Yesterday Indians manager Terry Francona said that starter Danny Salazar is not going to be ready for the beginning of the season due to an inflammation in his right rotator cuff. He could begin throwing off a mound in a few days but doesn’t have enough time to get ready to start to begin the season.
Salazar is a considerable talent, but he’s never been able to stay healthy. He’s only pitched in 30 games once, back in 2015. Last season he was 5-6 with a 4.28 ERA in 23 games, 19 of which were starts. He did strike out 12.7 batters per nine innings, though, suggesting that he’s got it when he’s not hurt. Dude just can’t not stay un-hurt.
In his place in the rotation will go Mike Clevinger. Clevinger posted a 3.11 ERA (147 ERA+) with 137 strikeouts over 121.2 innings for the Tribe last season.
Over the past several weeks we’ve heard a lot of news about teams furloughing front office and scouting staff, leveling pay cuts for those who remain and, most recently, ceasing stipends to minor league players and releasing them en masse. The message being sent, intentionally or otherwise, is that baseball teams are feeling the pinch.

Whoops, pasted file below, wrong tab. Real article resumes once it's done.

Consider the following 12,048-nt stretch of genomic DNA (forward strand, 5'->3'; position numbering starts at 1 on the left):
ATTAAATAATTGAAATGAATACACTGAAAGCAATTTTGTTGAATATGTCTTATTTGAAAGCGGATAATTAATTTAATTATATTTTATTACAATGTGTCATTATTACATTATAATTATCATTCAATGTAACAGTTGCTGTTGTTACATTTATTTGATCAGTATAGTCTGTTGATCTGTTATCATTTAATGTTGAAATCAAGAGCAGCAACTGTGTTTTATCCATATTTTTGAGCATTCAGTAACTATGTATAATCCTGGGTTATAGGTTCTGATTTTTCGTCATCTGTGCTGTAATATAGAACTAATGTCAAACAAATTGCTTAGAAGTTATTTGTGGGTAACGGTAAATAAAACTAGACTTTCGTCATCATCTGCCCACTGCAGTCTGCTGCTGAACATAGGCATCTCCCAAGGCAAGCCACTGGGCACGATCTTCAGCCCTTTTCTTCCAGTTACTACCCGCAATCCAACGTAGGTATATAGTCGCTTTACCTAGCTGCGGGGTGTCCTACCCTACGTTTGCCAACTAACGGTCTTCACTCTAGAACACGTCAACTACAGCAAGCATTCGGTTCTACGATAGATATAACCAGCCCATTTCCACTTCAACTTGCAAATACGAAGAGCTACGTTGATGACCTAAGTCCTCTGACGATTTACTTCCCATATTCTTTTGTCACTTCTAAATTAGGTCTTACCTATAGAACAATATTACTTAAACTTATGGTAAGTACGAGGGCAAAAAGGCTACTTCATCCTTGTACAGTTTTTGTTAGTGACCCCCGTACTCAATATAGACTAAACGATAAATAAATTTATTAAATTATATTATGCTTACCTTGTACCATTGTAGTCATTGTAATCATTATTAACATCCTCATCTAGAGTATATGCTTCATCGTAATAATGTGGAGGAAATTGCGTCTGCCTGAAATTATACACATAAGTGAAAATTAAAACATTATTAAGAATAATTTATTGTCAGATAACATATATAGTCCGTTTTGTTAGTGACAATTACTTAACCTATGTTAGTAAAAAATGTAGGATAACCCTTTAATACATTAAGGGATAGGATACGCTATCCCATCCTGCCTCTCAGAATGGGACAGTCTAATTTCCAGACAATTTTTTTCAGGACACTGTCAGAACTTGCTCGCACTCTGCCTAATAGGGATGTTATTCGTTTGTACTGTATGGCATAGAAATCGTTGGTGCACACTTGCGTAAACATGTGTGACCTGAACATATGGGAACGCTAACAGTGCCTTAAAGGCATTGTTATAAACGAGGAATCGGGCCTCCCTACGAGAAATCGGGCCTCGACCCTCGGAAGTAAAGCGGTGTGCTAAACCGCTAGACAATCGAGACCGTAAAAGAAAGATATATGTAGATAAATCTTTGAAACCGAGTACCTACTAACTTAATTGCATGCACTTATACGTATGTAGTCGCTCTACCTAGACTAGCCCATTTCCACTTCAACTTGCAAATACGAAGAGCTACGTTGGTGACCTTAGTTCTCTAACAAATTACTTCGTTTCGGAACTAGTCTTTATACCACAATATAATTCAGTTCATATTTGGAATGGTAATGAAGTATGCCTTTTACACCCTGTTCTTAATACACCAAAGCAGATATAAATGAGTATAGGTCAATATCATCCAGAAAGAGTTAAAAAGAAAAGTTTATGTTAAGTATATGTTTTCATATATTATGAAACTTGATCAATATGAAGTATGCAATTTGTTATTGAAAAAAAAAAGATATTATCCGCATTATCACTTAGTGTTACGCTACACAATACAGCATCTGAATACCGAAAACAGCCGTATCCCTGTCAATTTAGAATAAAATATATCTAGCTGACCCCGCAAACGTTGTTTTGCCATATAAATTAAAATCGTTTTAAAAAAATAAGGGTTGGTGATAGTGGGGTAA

The Kansas City Royals, however, are a different story.
Jon Heyman reported this afternoon that the Royals are paying their minor leaguers through August 31, which is when the minor league season would’ve ended, and unlike so many other teams, they are not releasing players either. Jeff Passan, meanwhile, reports that the Royals will not lay any team employees off or furlough anyone. “Nearly 150 employees will not take pay cuts,” he says, though “higher-level employees will take tiered cuts.” Passan adds that the organization intends to restore the lost pay due to those higher-level employees in the future when revenue ramps back up, making them whole.
While baseball finances are murky at best and opaque in most instances, most people agree that the Royals are one of the lower-revenue franchises in the game. They are also near the bottom as far as franchise value goes. Finally, they have the newest ownership group in all of baseball, which means that the group almost certainly has a lot of debt and very little if any equity in the franchise. Any way you slice it, cashflow is likely tighter in Kansas City than almost anywhere else.
Yet the Royals are paying minor leaguers and front office employees while a great number of other teams are not. What’s their excuse?